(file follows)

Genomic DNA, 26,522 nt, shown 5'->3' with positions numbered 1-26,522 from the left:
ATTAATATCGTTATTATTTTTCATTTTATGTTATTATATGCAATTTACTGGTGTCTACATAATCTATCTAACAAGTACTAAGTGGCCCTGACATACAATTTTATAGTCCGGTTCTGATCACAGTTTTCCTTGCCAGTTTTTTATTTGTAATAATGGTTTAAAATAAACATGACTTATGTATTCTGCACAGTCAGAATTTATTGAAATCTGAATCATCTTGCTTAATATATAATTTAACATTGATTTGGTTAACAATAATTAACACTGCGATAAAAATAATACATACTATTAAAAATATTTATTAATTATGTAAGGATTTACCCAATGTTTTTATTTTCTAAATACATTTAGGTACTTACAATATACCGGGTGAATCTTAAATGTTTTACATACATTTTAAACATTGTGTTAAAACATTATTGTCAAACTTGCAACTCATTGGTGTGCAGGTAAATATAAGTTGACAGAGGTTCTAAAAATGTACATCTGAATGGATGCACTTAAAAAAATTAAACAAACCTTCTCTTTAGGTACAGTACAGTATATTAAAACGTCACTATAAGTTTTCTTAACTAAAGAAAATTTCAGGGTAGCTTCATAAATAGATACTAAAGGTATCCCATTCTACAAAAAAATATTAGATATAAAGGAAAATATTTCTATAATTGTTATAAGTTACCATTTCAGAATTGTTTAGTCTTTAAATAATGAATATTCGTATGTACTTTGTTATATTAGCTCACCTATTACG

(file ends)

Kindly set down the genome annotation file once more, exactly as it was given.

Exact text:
Genomic DNA, 26,522 nt, shown 5'->3' with positions numbered 1-26,522 from the left:
ATTAATATCGTTATTATTTTTCATTTTATGTTATTATATGCAATTTACTGGTGTCTACATAATCTATCTAACAAGTACTAAGTGGCCCTGACATACAATTTTATAGTCCGGTTCTGATCACAGTTTTCCTTGCCAGTTTTTTATTTGTAATAATGGTTTAAAATAAACATGACTTATGTATTCTGCACAGTCAGAATTTATTGAAATCTGAATCATCTTGCTTAATATATAATTTAACATTGATTTGGTTAACAATAATTAACACTGCGATAAAAATAATACATACTATTAAAAATATTTATTAATTATGTAAGGATTTACCCAATGTTTTTATTTTCTAAATACATTTAGGTACTTACAATATACCGGGTGAATCTTAAATGTTTTACATACATTTTAAACATTGTGTTAAAACATTATTGTCAAACTTGCAACTCATTGGTGTGCAGGTAAATATAAGTTGACAGAGGTTCTAAAAATGTACATCTGAATGGATGCACTTAAAAAAATTAAACAAACCTTCTCTTTAGGTACAGTACAGTATATTAAAACGTCACTATAAGTTTTCTTAACTAAAGAAAATTTCAGGGTAGCTTCATAAATAGATACTAAAGGTATCCCATTCTACAAAAAAATATTAGATATAAAGGAAAATATTTCTATAATTGTTATAAGTTACCATTTCAGAATTGTTTAGTCTTTAAATAATGAATATTCGTATGTACTTTGTTATATTAGCTCACCTATTACG